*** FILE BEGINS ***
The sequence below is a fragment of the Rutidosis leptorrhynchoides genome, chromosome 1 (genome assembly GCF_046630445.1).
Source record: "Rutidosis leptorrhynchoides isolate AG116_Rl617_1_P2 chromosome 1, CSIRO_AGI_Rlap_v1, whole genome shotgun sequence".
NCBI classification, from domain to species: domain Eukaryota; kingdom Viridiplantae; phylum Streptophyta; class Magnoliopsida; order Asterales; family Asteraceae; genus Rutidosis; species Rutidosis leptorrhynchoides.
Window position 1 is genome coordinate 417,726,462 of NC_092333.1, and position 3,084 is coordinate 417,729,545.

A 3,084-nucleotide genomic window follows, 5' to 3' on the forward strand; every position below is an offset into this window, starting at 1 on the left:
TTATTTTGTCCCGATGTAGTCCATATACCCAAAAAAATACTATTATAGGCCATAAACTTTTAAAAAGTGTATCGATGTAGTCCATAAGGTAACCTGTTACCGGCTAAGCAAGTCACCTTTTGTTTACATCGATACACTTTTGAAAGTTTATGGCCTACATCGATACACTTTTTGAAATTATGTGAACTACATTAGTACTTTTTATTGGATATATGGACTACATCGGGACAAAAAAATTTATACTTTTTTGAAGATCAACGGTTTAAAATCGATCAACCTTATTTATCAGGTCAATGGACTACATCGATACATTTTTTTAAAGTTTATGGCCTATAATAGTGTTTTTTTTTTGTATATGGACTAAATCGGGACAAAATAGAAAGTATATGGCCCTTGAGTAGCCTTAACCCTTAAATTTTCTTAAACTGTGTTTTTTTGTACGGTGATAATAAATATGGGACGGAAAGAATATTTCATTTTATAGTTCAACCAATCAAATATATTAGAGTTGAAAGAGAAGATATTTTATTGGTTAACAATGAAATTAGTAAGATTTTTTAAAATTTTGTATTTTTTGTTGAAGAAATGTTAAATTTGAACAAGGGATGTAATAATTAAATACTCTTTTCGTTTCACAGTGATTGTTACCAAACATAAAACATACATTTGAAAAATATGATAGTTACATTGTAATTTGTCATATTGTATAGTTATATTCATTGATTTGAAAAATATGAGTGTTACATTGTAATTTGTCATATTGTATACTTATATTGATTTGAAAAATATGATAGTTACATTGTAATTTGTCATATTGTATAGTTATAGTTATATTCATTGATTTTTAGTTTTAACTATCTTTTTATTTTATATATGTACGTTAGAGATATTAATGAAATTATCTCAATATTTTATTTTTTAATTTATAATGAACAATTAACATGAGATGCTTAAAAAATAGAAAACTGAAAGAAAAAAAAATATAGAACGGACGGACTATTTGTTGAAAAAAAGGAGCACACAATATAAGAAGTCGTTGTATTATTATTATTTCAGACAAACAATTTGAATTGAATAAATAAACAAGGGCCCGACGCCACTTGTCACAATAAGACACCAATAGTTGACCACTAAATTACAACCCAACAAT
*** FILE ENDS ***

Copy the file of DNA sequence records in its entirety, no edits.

The sequence below is a fragment of the Rutidosis leptorrhynchoides genome, chromosome 1 (genome assembly GCF_046630445.1).
Source record: "Rutidosis leptorrhynchoides isolate AG116_Rl617_1_P2 chromosome 1, CSIRO_AGI_Rlap_v1, whole genome shotgun sequence".
NCBI classification, from domain to species: domain Eukaryota; kingdom Viridiplantae; phylum Streptophyta; class Magnoliopsida; order Asterales; family Asteraceae; genus Rutidosis; species Rutidosis leptorrhynchoides.
Window position 1 is genome coordinate 417,726,462 of NC_092333.1, and position 3,084 is coordinate 417,729,545.

A 3,084-nucleotide genomic window follows, 5' to 3' on the forward strand; every position below is an offset into this window, starting at 1 on the left:
TTATTTTGTCCCGATGTAGTCCATATACCCAAAAAAATACTATTATAGGCCATAAACTTTTAAAAAGTGTATCGATGTAGTCCATAAGGTAACCTGTTACCGGCTAAGCAAGTCACCTTTTGTTTACATCGATACACTTTTGAAAGTTTATGGCCTACATCGATACACTTTTTGAAATTATGTGAACTACATTAGTACTTTTTATTGGATATATGGACTACATCGGGACAAAAAAATTTATACTTTTTTGAAGATCAACGGTTTAAAATCGATCAACCTTATTTATCAGGTCAATGGACTACATCGATACATTTTTTTAAAGTTTATGGCCTATAATAGTGTTTTTTTTTTGTATATGGACTAAATCGGGACAAAATAGAAAGTATATGGCCCTTGAGTAGCCTTAACCCTTAAATTTTCTTAAACTGTGTTTTTTTGTACGGTGATAATAAATATGGGACGGAAAGAATATTTCATTTTATAGTTCAACCAATCAAATATATTAGAGTTGAAAGAGAAGATATTTTATTGGTTAACAATGAAATTAGTAAGATTTTTTAAAATTTTGTATTTTTTGTTGAAGAAATGTTAAATTTGAACAAGGGATGTAATAATTAAATACTCTTTTCGTTTCACAGTGATTGTTACCAAACATAAAACATACATTTGAAAAATATGATAGTTACATTGTAATTTGTCATATTGTATAGTTATATTCATTGATTTGAAAAATATGAGTGTTACATTGTAATTTGTCATATTGTATACTTATATTGATTTGAAAAATATGATAGTTACATTGTAATTTGTCATATTGTATAGTTATAGTTATATTCATTGATTTTTAGTTTTAACTATCTTTTTATTTTATATATGTACGTTAGAGATATTAATGAAATTATCTCAATATTTTATTTTTTAATTTATAATGAACAATTAACATGAGATGCTTAAAAAATAGAAAACTGAAAGAAAAAAAAATATAGAACGGACGGACTATTTGTTGAAAAAAAGGAGCACACAATATAAGAAGTCGTTGTATTATTATTATTTCAGACAAACAATTTGAATTGAATAAATAAACAAGGGCCCGACGCCACTTGTCACAATAAGACACCAATAGTTGACCACTAAATTACAACCCAACAAT